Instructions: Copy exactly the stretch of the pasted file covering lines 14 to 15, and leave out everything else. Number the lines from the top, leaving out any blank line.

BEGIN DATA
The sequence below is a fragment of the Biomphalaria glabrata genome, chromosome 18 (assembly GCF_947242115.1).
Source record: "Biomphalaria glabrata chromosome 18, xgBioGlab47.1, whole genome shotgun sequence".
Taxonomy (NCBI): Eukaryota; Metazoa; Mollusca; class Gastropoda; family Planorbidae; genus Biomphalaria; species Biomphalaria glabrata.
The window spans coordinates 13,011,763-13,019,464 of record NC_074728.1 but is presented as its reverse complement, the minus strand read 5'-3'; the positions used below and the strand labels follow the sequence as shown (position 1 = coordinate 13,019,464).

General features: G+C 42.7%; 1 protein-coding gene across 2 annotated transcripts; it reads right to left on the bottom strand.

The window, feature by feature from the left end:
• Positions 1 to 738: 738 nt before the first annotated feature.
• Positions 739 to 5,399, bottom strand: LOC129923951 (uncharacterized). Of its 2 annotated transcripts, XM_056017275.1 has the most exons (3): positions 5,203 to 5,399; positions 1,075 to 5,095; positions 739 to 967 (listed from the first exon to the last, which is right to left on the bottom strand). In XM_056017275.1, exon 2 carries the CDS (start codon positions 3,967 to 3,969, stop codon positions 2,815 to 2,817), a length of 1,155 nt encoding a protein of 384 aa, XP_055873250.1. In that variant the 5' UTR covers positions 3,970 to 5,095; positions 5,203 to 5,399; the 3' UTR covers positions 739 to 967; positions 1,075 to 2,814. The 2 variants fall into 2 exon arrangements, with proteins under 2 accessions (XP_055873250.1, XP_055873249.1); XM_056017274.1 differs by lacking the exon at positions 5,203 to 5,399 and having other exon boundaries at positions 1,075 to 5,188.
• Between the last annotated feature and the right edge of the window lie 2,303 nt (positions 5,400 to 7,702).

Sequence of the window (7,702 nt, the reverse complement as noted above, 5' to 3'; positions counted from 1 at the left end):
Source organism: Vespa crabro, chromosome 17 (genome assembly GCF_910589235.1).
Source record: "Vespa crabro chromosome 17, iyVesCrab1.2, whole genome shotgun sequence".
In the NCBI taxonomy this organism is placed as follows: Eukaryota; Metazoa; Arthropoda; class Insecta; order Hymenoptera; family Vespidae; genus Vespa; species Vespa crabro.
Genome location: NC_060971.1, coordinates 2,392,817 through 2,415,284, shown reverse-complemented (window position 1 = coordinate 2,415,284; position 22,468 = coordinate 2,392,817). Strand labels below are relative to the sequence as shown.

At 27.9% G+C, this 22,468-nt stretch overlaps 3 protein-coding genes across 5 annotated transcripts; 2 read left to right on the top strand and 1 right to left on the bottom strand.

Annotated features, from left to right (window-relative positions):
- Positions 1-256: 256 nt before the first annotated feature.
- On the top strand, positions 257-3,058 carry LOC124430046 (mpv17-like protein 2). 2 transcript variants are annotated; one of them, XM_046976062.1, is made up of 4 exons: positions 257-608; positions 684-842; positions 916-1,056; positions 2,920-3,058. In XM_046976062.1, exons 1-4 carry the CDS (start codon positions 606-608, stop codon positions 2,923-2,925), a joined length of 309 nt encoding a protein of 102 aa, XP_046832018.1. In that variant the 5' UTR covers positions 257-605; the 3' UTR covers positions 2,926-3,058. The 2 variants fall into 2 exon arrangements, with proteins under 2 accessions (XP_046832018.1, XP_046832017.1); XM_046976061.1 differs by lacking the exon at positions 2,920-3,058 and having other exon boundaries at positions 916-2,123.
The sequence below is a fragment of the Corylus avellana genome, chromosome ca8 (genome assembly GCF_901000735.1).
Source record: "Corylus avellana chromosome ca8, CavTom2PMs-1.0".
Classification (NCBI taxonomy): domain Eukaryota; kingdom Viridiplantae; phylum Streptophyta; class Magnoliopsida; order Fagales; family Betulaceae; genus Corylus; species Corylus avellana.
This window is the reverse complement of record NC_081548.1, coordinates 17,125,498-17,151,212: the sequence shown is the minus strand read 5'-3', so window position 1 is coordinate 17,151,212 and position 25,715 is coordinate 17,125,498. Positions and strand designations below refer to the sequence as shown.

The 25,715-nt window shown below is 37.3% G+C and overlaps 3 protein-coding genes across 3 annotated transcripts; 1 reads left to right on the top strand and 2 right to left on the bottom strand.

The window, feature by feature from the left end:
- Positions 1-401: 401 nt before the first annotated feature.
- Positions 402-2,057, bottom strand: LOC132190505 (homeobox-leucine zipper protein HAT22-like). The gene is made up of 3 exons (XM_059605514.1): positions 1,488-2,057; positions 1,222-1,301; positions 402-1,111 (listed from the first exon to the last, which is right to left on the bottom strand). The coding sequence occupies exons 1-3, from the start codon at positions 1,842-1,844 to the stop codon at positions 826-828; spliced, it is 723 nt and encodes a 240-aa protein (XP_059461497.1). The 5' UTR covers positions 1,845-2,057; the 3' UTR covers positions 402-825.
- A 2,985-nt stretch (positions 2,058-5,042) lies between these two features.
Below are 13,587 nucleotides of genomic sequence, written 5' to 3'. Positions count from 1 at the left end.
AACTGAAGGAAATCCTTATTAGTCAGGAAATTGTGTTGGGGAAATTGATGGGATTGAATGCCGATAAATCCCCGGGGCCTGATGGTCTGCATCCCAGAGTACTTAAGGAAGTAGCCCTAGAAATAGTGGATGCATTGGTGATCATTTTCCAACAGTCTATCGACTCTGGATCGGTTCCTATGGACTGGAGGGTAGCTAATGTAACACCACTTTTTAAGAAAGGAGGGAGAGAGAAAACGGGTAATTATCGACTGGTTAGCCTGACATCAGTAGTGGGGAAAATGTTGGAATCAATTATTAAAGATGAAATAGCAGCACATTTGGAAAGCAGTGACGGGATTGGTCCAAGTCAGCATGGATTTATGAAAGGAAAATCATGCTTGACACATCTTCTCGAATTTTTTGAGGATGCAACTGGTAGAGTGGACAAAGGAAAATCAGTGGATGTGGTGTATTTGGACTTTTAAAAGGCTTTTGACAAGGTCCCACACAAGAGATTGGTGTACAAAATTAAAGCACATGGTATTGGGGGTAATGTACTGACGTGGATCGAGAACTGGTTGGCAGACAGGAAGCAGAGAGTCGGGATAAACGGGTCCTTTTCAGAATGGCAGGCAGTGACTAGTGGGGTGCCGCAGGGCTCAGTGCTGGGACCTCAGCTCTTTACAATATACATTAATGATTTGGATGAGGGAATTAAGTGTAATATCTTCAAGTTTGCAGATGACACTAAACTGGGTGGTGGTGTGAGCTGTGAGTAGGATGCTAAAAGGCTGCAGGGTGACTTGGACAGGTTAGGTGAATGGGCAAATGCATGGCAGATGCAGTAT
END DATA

Genome location: NC_060971.1, coordinates 2,392,817 through 2,415,284, shown reverse-complemented (window position 1 = coordinate 2,415,284; position 22,468 = coordinate 2,392,817). Strand labels below are relative to the sequence as shown.

At 27.9% G+C, this 22,468-nt stretch overlaps 3 protein-coding genes across 5 annotated transcripts; 2 read left to right on the top strand and 1 right to left on the bottom strand.